Film

Arts and Entertainment
Clive Owen (centre) in 'The Knick'

TV

Arts and Entertainment
J.K. Simmons , left, and Miles Teller in a scene from

Film

Latest stories from i100
Have you tried new the Independent Digital Edition apps?

ES Rentals

    Independent Dating
    and  

    By clicking 'Search' you
    are agreeing to our
    Terms of Use.

    Wilko Johnson, now the bad news: musician splits with manager after police investigate assault claims

    Wilko Johnson, now the bad news

    Former Dr Feelgood splits with manager after police investigate assault claims
    Mark Udall: The Democrat Senator with a fight on his hands ahead of the US midterm elections

    Mark Udall: The Democrat Senator with a fight on his hands

    The Senator for Colorado is for gay rights, for abortion rights – and in the Republicans’ sights as they threaten to take control of the Senate next month
    New discoveries show more contact between far-flung prehistoric humans than had been thought

    New discoveries show more contact between far-flung prehistoric humans than had been thought

    Evidence found of contact between Easter Islanders and South America
    Cerys Matthews reveals how her uncle taped 150 interviews for a biography of Dylan Thomas

    Cerys Matthews on Dylan Thomas

    The singer reveals how her uncle taped 150 interviews for a biography of the famous Welsh poet
    DIY is not fun and we've finally realised this as a nation

    Homebase closures: 'DIY is not fun'

    Homebase has announced the closure of one in four of its stores. Nick Harding, who never did know his awl from his elbow, is glad to see the back of DIY
    The Battle of the Five Armies: Air New Zealand releases new Hobbit-inspired in-flight video

    Air New Zealand's wizard in-flight video

    The airline has released a new Hobbit-inspired clip dubbed "The most epic safety video ever made"
    Pumpkin spice is the flavour of the month - but can you stomach the sweetness?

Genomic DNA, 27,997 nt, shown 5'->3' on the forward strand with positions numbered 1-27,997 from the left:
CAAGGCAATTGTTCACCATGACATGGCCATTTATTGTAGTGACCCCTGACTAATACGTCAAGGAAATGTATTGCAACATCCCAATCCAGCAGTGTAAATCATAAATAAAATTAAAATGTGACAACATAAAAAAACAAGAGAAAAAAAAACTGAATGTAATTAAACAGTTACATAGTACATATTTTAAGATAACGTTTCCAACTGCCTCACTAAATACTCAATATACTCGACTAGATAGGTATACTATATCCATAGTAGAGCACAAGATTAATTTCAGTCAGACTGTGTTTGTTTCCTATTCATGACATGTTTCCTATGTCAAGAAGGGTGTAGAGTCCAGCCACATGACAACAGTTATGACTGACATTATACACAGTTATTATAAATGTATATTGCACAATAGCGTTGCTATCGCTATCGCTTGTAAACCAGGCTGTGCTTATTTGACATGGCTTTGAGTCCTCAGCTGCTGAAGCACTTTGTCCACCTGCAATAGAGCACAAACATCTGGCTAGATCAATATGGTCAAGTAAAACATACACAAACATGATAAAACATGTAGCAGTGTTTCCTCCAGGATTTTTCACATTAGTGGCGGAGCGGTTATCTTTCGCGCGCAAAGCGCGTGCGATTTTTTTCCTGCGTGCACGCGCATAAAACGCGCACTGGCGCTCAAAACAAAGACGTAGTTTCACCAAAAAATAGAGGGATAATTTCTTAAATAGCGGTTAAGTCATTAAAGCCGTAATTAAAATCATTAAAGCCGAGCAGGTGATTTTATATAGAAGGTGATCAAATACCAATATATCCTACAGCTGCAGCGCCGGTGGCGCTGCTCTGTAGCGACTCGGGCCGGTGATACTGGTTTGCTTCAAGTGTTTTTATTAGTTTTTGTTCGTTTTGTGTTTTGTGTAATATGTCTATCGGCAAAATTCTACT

Pumpkin spice is the flavour of the month

    The combination of cinnamon, clove, nutmeg (and no actual pumpkin), now flavours everything from lattes to cream cheese in the US
    11 best sonic skincare brushes

    11 best sonic skincare brushes

    Forget the flannel - take skincare to the next level by using your favourite cleanser with a sonic facial brush
    Paul Scholes column: I'm not worried about Manchester United's defence - Chelsea test can be the making of Phil Jones and Marcos Rojo

    Paul Scholes column

    I'm not worried about Manchester United's defence - Chelsea test can be the making of Jones and Rojo
    Frank Warren: Boxing has its problems but in all my time I've never seen a crooked fight

    Frank Warren: Boxing has its problems but in all my time I've never seen a crooked fight

    While other sports are stalked by corruption, we are an easy target for the critics
    Jamie Roberts exclusive interview: 'I'm a man of my word – I'll stay in Paris'

    Jamie Roberts: 'I'm a man of my word – I'll stay in Paris'

    Wales centre says he’s not coming home but is looking to establish himself at Racing Métro
    How could three tourists have been battered within an inch of their lives by a burglar in a plush London hotel?

    A crime that reveals London's dark heart

    How could three tourists have been battered within an inch of their lives by a burglar in a plush London hotel?
    Meet 'Porridge' and 'Vampire': Chinese state TV is offering advice for citizens picking a Western moniker

    Lost in translation: Western monikers

    Chinese state TV is offering advice for citizens picking a Western moniker. Simon Usborne, who met a 'Porridge' and a 'Vampire' while in China, can see the problem
    Handy hacks that make life easier: New book reveals how to rid your inbox of spam, protect your passwords and amplify your iPhone

    Handy hacks that make life easier

    New book reveals how to rid your email inbox of spam, protect your passwords and amplify your iPhone with a loo-roll
    KidZania lets children try their hands at being a firefighter, doctor or factory worker for the day

    KidZania: It's a small world

    The new 'educational entertainment experience' in London's Shepherd's Bush will allow children to try out the jobs that are usually undertaken by adults, including firefighter, doctor or factory worker